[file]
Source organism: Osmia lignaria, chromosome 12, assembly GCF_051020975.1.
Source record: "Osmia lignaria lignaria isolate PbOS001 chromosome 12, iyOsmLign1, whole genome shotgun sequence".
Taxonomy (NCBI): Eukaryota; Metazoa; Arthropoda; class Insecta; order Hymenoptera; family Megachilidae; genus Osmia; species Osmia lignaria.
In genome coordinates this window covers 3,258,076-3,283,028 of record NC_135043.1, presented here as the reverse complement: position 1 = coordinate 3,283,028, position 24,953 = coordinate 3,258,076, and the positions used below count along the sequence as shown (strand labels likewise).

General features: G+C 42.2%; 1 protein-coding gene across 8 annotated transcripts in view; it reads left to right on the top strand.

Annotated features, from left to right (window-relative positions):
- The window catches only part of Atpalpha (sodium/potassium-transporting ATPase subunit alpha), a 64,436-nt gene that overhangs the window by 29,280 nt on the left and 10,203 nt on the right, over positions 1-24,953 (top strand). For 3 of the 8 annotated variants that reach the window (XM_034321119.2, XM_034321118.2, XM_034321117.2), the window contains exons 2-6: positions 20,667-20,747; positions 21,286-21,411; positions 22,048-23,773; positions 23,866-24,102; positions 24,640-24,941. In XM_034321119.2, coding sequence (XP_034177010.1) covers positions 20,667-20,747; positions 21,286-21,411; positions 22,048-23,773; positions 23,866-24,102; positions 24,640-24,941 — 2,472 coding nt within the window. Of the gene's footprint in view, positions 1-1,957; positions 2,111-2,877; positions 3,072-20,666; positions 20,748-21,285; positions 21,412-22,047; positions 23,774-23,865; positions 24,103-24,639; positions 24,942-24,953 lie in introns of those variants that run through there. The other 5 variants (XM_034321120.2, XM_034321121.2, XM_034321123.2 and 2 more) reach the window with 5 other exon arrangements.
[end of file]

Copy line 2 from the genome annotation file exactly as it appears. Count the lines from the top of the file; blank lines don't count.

Source record: "Osmia lignaria lignaria isolate PbOS001 chromosome 12, iyOsmLign1, whole genome shotgun sequence".